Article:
a

Should the gain be more than the proceeds from the sale of the rights, the amount taxable is limited to the selling price.

If the rights relate to stock of a character materially different from the stock on which the rights are issued, the gain is to be computed as in the case of stock dividends where the stock received is of a different character (see preceding answer).

Q. In 1918, John Smith purchased 100 shares of preferred stock and received, as a bonus, 10 shares of common stock. How will his gain be determined if he sells part of the stock?

A. Treasury Regulations provide that when common stock is received as a bonus with the purchase of preferred stock or bonds, the total purchase price must be fairly apportioned between the common stock and the securities purchased to determine the cost attributable to each class of stock or securities; if that should be impracticable, no profit on a sale of any part of the stock or securities is realized until the total cost has been recovered from the proceeds of sales.

Q. On February 6, 1924, I bought 100 shares of Smith common at 135. Shortly thereafter I received a stock dividend of 25 per cent, which I immediately sold at 135. Have I anything to report for tax purposes as a result of this transaction?

A. Yes. You purchased 100 shares which cost you #513,500 and then received 25 shares more, so that your 125 shardes cost you $13,500, or $108 a share. When you sold the 25 shares (regardless of whether they were the dividend shares out from

the 100 shares originally purchased) at $135 a share, you realized a taxable profit of $27 a share, or $675.

Q. William Morgan purchased $10,000 first mortgage 6 per cent bonds at 95 on April 1, 1915. These bonds had a market valué of $10,500 on October 6, 1924, when he exchanged them for $10,000 Liberty and 4/4's, then selling at 102, plus $500 cash. Did this transaction result in a taxable profit?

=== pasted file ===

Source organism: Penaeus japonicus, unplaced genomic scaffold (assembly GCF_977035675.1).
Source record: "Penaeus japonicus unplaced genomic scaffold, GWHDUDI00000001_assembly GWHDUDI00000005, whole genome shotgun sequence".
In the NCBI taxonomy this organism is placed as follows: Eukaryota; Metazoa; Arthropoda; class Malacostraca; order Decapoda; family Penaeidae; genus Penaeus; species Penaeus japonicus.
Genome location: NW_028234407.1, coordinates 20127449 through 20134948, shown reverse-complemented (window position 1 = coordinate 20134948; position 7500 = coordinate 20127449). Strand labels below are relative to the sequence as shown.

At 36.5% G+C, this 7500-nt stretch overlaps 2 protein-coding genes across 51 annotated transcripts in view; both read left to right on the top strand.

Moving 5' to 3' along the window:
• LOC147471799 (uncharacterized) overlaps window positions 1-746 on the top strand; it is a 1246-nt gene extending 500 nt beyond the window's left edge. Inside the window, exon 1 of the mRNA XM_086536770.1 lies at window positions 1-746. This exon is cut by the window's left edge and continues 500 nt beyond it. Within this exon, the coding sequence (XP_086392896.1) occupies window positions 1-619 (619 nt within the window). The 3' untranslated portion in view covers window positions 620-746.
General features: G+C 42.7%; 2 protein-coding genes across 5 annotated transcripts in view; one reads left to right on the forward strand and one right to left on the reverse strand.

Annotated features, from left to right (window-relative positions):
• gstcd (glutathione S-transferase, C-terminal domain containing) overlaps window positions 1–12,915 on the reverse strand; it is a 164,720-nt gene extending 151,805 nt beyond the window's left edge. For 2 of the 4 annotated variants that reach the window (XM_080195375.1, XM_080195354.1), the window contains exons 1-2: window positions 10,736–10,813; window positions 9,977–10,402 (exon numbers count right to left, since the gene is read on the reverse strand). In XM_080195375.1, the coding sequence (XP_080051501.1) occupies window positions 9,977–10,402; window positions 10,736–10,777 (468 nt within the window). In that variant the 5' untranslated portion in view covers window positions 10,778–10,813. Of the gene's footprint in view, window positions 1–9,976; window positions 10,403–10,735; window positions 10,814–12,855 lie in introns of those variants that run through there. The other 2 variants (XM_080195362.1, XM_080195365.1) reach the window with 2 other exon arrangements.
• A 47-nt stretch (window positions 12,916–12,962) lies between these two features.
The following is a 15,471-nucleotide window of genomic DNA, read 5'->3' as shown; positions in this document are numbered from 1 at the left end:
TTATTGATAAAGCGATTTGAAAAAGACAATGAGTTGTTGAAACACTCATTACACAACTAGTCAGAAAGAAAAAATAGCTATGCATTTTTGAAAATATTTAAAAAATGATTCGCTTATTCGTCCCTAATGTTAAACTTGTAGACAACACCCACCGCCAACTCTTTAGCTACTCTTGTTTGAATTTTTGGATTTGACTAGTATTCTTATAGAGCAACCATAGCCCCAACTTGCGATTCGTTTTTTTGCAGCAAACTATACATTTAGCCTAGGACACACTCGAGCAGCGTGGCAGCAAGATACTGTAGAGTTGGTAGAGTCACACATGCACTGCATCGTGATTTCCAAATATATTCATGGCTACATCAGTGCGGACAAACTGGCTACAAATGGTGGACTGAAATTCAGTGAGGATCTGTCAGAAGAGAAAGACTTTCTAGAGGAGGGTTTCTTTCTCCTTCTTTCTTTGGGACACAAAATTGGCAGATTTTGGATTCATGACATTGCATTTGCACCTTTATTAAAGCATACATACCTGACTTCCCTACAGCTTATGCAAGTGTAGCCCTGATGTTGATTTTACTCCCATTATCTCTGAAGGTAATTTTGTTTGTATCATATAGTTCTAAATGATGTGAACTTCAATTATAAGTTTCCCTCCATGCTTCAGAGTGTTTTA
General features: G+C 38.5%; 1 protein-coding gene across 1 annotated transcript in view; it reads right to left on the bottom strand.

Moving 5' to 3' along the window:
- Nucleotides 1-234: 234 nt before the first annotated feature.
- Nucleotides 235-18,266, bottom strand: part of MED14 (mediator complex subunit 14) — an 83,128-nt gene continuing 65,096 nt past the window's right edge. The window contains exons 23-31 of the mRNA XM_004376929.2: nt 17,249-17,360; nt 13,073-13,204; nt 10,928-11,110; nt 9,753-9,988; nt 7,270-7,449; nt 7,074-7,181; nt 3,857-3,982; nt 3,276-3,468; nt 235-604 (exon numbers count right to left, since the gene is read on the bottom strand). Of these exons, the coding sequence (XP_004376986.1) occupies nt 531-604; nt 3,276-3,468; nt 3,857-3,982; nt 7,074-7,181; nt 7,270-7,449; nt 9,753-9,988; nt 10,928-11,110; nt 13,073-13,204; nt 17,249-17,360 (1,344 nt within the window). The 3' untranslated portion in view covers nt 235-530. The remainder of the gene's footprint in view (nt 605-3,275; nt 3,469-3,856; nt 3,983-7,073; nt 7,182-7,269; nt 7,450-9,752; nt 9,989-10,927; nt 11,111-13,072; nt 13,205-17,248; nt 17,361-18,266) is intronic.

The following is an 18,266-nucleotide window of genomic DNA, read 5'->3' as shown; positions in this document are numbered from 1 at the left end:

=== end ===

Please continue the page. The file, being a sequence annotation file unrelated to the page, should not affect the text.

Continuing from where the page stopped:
A. When securities held for investment are exchanged for other securities, the fair market value of those received in exchange is considered the equivalent of cash, and the taxable gain or deductible loss is computed as though the sale had been for cash. Accordingly, Mr. Morgan realized a profit for tax purposes amounting to the difference between $9.500 (the cost of the first mortgage bonds) and $10,700 (the market value of the Liberties, plus $500) or $1,200.

Q. A short time ago the X Trust Company and the Y Bank merged under the name of the X-Y Bank. For my stock in the Y Bank, which I had bought after March 1, 1913, for $40,000, I received in exchange stock of a fair market value of $50,000 in the consolidated bank, together with Liberty Bonds of a fair market value of $10,000. Am I taxable for a profit?

A. Yes. You realized from the transaction a taxable gain of $10,000, the amount of the fair market value of the Liberty Bonds received in exchange. Your actual gain, computed in accordance with Section 203 (d) (1) of the Act (page 56), was $20,000, the excess of the sum of the fair market value of the Liberty Bonds and the fair market value of the stock received in exchange, over the cost of the property exchanged, but this Section also limits the taxable gain in a reorganization, merger or consolidation of corporations to the amount of cash (or the fair market value of property other than stock in a corporation a party to or resulting from the merger) received in exchange.

Q. How is the amount of taxable income computed when shares of stock of a corporation are sold from lots purchased at different times and at different prices and the identity of the lots cannot be determined?

A. In such cases the Department has consistently held that the first stock sold must be charged against the earliest purchases.